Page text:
LOTRO has something similar in the past, where there were free players, VIP players, and then those who had paid for something and so were entitled to a higher level of support even if not VIP subscribers.  I thought that was a good idea back then, and think so today.  In a game where “free” is an option, people who show a willingness to spend money ought to get some attention.

After EVE Vegas there was a dev blog that laid all of this out again and listed the skills that would be included in the new, expanded, unlimited use pool.  Good so far.

This was followed about two weeks later by an additional dev blog about New Alpha Training Options, the dev blog that introduced the Daily Alpha Injector.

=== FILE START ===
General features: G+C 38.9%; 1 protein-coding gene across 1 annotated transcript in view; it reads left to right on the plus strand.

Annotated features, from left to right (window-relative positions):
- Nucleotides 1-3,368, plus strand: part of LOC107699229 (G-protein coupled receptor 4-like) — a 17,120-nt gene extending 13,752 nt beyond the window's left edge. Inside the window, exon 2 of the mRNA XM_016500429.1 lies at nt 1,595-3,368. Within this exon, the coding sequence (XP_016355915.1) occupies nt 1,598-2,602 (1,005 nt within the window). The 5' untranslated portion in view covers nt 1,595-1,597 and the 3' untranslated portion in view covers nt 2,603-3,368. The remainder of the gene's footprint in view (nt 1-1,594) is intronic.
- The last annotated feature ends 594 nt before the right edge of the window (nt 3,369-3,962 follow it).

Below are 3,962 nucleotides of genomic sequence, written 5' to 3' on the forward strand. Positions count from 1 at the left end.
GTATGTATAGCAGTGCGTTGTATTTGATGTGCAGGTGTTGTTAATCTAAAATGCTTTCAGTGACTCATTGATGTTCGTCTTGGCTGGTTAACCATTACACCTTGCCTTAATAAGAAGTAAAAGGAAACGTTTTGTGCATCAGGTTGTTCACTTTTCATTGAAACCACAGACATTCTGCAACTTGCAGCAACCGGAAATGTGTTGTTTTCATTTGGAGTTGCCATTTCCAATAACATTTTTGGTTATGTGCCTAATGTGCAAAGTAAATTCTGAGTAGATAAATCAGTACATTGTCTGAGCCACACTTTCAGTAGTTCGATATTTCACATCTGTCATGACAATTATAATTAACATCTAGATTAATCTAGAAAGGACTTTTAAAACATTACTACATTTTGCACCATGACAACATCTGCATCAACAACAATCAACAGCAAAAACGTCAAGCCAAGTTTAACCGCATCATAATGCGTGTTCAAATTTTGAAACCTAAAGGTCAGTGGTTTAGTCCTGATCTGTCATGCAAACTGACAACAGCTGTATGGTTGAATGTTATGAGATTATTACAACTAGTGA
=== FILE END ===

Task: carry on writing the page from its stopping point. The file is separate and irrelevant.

LOL! Drink a pot noob!

This is where the slope begins to get slippery.

CCP had some criteria that this new injector should meet, which I will borrow from the dev blog:

  • Alphas must be able to acquire training in small chunks (one day’s worth ideally)
  • Training rate from new option must not be faster than Omega
  • Must not activate Omega state or put character in a new Clone State
  • New option must be easily traded and available on market

And what they came up with was the Daily Alpha Injector, which has the following specifications, again borrowed from the dev blog:

  • Only one Daily Alpha Injector may be used per day, per character [not account] (resets at downtime)
  • May only be used by characters in the Alpha Clone State
  • Can be purchased in the NES for PLEX or purchased for your regions real money currency via